I didn’t pick any because they were a little past prime and they were not on my property.  I know some folks don’t mind picking stuff they find along the road but I sort of feel funny about it.  I’d be mad if I had a great crop growing, just waiting for it to be perfect only to find it picked by someone else.  Anyhow, I made note of where they were and will ask whoever owns the land next year in proper mushroom hunting season.

EDIT:  Upon further investigation, it turns out that this may be a jack-o’-lantern mushroom which is mildly poisonous.  When they are back in season, I will investigate further!

Hornets' nest

I tend to dislike autumn only because it precedes winter (which I absolutely despise).  The beautiful mushrooms and a dead hornets’ nest do help to make me see autumn in a little more favorable light.  Maybe I just need to look around a little harder…

I’m a lumberjack and I’m ok (though just barely)

We had that massive mess-making derecho storm around June.  We were out of town for all of the fun but had to drive through the heart of the storm which was terrifying.  We had a good weekend away and all that, but when we came home, we found that a number of trees had not fared well.  We cleaned up the immediate messes but the remaining parts of one tree that still hung over our house bothered me.

Cutting down a tree Cutting down a tree

A few weekends ago, my folks were down for a visit.  We are always good for a project while they are here as my Dad is good at helping me think through things.  He also gets a good laugh when I press onward and do something stupid in spite of our planning.  Anyhow, we decided to cut the one tree that hangs over my dining room, power lines, AC, dog house, chain link and vinyl fences as well as Isaac’s bedroom and my patio with glass table and a nice picket fence.  Sounds like fun, eh?

Cutting down a tree Cutting down a tree

A few years ago I bought an electric chainsaw for trimming tree limbs.  Cutting this tree down is like trimming, right?  Who cares?  I used it to cut a lot of this tree down and only got the saw stuck in the tree one time where it was above my head such that I couldn’t reach it to get it down.  That part…not fun.

Cutting down a tree Cutting down a tree

We used some ropes, a ladder, my electric saw, and some foul language to bring down this ugly stupid house-hating tree…mostly anyhow.  I have one more section to cut but I just need to wait for a really windy day…or not.  I’ll wait for a day when Emily and the kids are away so I can sing that last limb a nice lullaby…a profanity-laced, meet-your-final-demise-stinking-tree lullaby.

Cutting down a tree Cutting down a tree

I came away (so far) mostly intact so I consider myself a near-professional tree trimmer now!  So where are my flip-flops again?  I have another branch to cut!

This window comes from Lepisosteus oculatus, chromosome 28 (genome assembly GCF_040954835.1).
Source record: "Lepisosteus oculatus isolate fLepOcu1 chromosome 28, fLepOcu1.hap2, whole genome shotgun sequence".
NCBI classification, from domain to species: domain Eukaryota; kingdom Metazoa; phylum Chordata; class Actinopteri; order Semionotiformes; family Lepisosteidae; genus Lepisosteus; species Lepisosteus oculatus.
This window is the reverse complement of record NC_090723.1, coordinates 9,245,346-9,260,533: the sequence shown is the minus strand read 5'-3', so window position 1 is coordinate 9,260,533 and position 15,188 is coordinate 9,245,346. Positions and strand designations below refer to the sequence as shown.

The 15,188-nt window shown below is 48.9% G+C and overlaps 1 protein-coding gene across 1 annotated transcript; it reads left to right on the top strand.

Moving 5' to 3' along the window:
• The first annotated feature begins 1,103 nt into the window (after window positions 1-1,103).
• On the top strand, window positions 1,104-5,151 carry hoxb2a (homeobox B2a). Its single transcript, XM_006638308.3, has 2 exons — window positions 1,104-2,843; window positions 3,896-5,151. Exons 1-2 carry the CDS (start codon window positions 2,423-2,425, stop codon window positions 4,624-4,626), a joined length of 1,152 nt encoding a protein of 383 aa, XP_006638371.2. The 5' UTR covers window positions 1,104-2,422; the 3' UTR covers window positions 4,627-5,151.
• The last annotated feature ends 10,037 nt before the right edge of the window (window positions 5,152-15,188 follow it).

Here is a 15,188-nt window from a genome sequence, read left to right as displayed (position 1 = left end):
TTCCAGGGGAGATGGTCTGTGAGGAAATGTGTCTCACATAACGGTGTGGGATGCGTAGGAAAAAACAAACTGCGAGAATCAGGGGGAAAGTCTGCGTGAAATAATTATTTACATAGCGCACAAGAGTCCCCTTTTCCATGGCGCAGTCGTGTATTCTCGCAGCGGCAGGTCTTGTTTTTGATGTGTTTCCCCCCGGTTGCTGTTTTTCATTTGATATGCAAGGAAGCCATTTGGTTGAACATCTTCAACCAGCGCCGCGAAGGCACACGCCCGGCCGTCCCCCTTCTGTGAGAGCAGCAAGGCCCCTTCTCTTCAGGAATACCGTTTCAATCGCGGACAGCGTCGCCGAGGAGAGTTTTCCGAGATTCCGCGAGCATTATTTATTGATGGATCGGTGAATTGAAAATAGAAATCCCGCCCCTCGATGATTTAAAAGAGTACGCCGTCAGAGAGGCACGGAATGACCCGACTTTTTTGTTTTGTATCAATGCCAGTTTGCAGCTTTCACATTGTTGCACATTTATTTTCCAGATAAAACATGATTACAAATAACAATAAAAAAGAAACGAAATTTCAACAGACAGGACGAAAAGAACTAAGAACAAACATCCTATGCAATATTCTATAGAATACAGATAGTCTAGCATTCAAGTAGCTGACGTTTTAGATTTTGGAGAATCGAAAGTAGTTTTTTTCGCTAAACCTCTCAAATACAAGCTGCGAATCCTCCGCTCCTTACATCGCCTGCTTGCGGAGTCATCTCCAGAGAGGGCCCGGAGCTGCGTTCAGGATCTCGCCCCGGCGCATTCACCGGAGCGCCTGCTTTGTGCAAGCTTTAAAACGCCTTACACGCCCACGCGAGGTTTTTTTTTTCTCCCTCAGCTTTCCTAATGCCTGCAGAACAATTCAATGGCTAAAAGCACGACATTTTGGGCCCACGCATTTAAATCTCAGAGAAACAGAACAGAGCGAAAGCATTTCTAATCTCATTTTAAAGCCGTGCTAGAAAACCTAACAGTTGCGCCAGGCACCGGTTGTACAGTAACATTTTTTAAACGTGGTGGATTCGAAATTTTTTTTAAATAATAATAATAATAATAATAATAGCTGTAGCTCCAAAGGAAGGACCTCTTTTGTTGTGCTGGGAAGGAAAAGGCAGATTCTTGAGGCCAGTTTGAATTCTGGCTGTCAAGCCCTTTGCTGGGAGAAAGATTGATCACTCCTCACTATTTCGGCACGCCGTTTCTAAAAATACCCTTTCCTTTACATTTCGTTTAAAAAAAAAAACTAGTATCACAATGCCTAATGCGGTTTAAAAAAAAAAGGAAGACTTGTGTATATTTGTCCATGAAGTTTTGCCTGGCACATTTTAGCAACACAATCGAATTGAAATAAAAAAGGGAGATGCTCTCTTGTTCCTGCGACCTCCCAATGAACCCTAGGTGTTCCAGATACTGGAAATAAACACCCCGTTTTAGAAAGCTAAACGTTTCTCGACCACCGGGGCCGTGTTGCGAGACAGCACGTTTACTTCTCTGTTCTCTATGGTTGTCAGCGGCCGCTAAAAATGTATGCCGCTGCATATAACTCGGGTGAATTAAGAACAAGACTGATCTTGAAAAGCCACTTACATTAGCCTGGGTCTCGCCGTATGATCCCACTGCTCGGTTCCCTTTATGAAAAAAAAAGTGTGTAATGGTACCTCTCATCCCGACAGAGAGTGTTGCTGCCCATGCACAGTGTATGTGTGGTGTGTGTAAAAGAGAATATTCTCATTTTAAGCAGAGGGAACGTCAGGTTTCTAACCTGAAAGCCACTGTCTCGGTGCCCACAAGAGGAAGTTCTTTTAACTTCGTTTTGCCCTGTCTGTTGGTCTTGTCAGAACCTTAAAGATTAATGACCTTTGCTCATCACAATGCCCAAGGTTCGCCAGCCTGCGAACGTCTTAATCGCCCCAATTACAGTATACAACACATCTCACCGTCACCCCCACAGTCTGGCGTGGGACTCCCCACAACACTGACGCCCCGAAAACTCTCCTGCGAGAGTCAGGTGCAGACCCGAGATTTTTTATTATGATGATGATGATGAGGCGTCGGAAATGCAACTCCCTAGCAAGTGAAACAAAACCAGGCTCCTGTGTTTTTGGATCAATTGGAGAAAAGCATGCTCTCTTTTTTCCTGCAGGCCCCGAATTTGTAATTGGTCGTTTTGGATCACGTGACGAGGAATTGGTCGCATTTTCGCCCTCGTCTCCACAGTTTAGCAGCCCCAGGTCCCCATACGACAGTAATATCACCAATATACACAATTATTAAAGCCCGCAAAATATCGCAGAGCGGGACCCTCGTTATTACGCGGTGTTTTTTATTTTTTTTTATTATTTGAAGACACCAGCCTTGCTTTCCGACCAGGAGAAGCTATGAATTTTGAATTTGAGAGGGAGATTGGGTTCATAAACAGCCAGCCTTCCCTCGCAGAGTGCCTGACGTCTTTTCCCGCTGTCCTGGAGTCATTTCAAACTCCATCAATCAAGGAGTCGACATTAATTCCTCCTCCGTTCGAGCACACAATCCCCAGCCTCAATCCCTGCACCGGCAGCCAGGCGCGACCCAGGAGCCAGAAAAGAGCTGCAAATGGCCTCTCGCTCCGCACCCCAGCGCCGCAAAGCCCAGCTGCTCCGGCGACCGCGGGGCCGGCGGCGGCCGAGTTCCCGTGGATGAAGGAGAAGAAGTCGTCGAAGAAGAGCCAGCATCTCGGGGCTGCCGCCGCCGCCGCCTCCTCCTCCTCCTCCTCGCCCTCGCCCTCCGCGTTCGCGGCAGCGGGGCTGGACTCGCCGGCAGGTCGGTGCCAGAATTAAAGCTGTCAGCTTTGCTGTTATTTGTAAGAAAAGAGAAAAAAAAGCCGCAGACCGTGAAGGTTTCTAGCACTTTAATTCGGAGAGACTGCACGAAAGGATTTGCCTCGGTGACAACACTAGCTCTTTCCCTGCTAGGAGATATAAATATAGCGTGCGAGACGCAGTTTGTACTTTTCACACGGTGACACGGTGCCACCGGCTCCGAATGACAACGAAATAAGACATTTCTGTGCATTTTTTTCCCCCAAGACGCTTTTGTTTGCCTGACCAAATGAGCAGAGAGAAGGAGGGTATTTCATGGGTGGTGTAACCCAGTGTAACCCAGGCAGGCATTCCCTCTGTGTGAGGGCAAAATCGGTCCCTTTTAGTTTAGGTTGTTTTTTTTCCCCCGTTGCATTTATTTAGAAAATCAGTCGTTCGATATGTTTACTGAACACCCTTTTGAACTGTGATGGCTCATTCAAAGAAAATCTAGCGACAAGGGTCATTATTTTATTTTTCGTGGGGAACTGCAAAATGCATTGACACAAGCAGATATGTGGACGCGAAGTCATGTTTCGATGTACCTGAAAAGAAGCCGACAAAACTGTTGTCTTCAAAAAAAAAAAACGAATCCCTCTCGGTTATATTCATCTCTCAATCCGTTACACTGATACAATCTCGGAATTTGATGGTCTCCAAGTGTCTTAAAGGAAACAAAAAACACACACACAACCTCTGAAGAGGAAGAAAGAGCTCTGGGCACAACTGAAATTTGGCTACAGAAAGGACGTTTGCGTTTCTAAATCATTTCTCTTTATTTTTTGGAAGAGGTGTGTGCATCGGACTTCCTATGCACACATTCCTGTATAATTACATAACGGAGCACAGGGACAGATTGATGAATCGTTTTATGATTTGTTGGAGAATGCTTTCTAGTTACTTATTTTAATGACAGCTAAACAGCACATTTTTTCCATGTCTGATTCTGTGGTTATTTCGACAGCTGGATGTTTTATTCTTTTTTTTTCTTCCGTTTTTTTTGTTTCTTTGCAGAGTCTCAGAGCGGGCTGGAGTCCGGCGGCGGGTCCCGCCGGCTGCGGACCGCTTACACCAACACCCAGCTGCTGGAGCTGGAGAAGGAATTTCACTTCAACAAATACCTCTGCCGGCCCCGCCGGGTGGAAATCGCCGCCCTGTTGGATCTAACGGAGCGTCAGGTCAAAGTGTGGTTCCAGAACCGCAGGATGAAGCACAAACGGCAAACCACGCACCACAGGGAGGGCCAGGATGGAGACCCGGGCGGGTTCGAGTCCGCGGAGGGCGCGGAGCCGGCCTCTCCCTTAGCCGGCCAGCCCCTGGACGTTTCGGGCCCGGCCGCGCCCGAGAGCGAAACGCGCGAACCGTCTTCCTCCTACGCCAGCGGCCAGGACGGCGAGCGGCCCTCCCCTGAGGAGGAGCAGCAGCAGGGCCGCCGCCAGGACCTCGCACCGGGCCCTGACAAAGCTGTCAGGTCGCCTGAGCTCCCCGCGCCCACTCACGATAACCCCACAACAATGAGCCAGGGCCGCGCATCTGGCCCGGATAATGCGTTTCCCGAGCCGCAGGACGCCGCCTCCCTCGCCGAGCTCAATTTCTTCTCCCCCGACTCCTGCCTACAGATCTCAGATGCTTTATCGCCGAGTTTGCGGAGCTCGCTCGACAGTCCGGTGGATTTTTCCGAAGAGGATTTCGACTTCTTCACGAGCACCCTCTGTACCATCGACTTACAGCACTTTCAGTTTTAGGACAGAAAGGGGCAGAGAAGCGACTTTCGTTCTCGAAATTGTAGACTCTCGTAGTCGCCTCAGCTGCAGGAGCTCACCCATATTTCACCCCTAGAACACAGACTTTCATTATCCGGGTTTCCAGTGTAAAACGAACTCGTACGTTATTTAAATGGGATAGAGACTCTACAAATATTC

Check out this huge mushroom!

We were out at the land this weekend and Emily happened upon this huge mushroom!  I do not think I have ever seen a mushroom this big before.  I have seen shelf mushrooms on trees and hen-of-the-woods before, but of traditionally shaped mushrooms, I do not think I have ever seen one bigger!

Large white mushroom Large white mushroom Large white mushroom Large white mushroom

I looked through my mushroom books and nothing caught my eye so I do not know what sort of mushroom this is.  Does anyone else know?  It had seen better days but I loved the little triangular ridges with the yellow triangles inside.  It looked sort of pretty which I know is sort of strange to say about fungus.  I don’t know about you, but I am continually amazed at the diversity of life that I have in my little corner of the world.  Simply amazing!


Edit:  I think this is a Calvatia cyathiformis

West Virginia Wild Flowers – Part 2

Well, just like the last time, I noticed that there were a bunch more pretty flowers…and some other scenes that just really struck me about how pretty WV (and more specifically my little part of WV) really is.  I hope you enjoy them even half as much as I did!

(click on each pic to enlarge…I think they are even prettier that way!)

Goldenrod Our hay field

Hay in the field Blue mistflower (Conoclinium coelestinum)

A regal moth 

A WV mountain view

West Virginia wild flowers

Here are some more nature pics I took recently.  I was driving up to the property by myself the other morning and for some reason, I took a few minutes to slow down and notice what a pretty trip it is once I get off of the main road.  I stopped every hundred feet or so (it seemed) and took pics of some of the beautiful sights and scenes around me. I hope you enjoy even half as much as I did!

 (click on each pic to enlarge…I think they are even prettier that way!)

beautiful WV flowers beautiful WV flowers
beautiful WV flowers beautiful WV flowers

beautiful WV flowers beautiful WV flowers

beautiful WV flowers beautiful WV flowers

These are all growing in the ditch lines on the old dirt road on the way up to the property.  There are so many more things growing up there…I wish I could spend more time exploring…I can only imagine what grows wild.  I just never noticed how much blooms this late in the summer…I always think of spring as the time of flowers…boy was I wrong!